A closer look at the first item in our list of eight major recent developments and trends in telecom
Telecommunications technology is constantly changing and improving – seemingly faster and faster every year – and at Teracom, we keep our training courses up to date to reflect these changes. In the last post, we identified eight major developments and trends in telecommunications incorporated in our training.
In this post, we take a closer look at the first one: “All New Phone Systems Are VoIP”:
Basic Principle of Operation
The voice entering the microphone is digitized in the near-end phone. Typically 20 ms of digitized voice is packaged in an IP packet, which is carried in an Ethernet MAC frame on copper and fiber LAN cables to the far-end phone. There, the digitized voice is extracted from the packet and used to re-create the voice coming out of the speaker at the far end.
There are, of course, many details not mentioned, including the digitization method, called a codec, the Real-Time Transport Protocol (RTP) that adds timing information, the User Datagram Protocol (UDP) that adds error control and indicates the port number on the far-end phone, and how the bits are represented on copper and fiber LAN cables, to mention a few.
SIP and Softswitches
In a traditional phone system, voice travels on a dedicated circuit to a telephone switch, which physically transfers it to a different circuit to get it to the far end. Not so with VoIP! The near-end VoIP telephone creates a packet addressed to the far-end telephone, then the packet travels over LAN cables and through routers, interspersed with many other packets, to the far-end telephone. The VoIP packet does not pass through a telephone switch. The two VoIP phones exchange packets directly.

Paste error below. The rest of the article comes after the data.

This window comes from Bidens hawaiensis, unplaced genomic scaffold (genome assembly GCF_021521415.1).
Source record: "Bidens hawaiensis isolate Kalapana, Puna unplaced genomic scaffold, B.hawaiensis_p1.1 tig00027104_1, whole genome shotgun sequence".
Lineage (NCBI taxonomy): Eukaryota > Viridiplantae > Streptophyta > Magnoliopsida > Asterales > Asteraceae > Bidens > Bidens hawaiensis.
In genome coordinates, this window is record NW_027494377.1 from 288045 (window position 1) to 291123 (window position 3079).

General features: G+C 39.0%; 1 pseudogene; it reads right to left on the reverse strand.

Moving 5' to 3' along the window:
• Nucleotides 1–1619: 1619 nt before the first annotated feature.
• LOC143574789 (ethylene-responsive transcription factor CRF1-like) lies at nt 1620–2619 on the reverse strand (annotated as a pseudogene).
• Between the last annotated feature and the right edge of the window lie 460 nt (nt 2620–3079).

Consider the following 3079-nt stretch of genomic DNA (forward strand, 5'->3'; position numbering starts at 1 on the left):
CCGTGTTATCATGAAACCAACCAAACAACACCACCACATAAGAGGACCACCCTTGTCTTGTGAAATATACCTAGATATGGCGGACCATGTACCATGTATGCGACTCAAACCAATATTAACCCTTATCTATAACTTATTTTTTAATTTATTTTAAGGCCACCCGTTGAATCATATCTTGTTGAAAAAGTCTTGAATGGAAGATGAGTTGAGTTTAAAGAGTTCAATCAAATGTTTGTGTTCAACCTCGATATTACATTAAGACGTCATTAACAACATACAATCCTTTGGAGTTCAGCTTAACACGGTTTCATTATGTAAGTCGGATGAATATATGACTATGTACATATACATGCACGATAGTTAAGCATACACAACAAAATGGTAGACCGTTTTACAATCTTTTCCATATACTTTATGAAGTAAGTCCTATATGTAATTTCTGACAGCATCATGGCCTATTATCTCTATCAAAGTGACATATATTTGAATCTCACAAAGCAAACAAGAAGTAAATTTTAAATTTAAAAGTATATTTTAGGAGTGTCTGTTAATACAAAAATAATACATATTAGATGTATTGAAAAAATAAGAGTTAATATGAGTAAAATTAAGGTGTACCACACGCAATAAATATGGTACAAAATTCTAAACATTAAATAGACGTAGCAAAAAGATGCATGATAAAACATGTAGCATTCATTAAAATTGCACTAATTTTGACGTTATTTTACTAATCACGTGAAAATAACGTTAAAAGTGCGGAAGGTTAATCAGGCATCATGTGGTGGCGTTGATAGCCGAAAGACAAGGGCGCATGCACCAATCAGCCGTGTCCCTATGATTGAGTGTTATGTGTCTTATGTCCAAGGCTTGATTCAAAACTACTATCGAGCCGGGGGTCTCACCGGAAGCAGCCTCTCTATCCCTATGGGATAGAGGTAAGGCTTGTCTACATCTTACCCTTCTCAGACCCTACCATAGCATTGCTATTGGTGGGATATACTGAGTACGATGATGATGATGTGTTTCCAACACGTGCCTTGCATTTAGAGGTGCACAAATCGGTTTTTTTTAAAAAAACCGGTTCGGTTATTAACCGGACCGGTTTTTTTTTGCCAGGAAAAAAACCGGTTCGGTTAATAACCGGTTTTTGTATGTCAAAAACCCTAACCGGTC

So a question is: how does the near-end telephone know what the far-end telephone’s IP address is? This is accomplished with the Session Initiation Protocol (SIP), which implements servers allowing the calling party to find out the IP address of the called party – if the called party wants to accept the call… a privacy shield to prevent Spam over Internet Telephony (SPIT). The servers implementing SIP are called softswitches. They are call setup assistants, and drop out of the picture once the call is established. The phones communicate packets directly.
What happens if the two telephones are in different cities? How does the packet move from the near-end VoIP phone to the far-end VoIP phone? One method is to use a gateway to convert the VoIP to an old-fashioned phone call and carry it over PBX trunks and/or telephone company trunks to the far end, where a gateway converts it back to VoIP… but this loses out on the voice-data-video integration synergy of IP communications. Another method is to carry the VoIP packet over the Internet… but there are no quality guarantees on the Internet. A third choice is to pay a carrier to move the VoIP packet from one building to another, as an IP packet, with guaranteed quality. This is called SIP trunking. It should be called VoIP trunking.
That is a thumbnail sketch of VoIP. If you would like to learn more, this is covered in the following Teracom training:
Course 101 Telecom, Datacom and Networking for Non-Engineers
(about an hour out of three days in-class)
Course 130 Understanding Voice over IP
(two days in-class)
The VoIP DVD-Video courses
(3 DVDs, six hours)
“No longer Greek to me! After taking your course, I sat in on a round table at a conference yesterday where VoIP was discussed by Time Warner Cable and Vonage – and I understood most of their diagrams and explanations – something that would have been Greek to me two weeks ago. Thank you!” — Bob Sabin, Tel Control, Inc.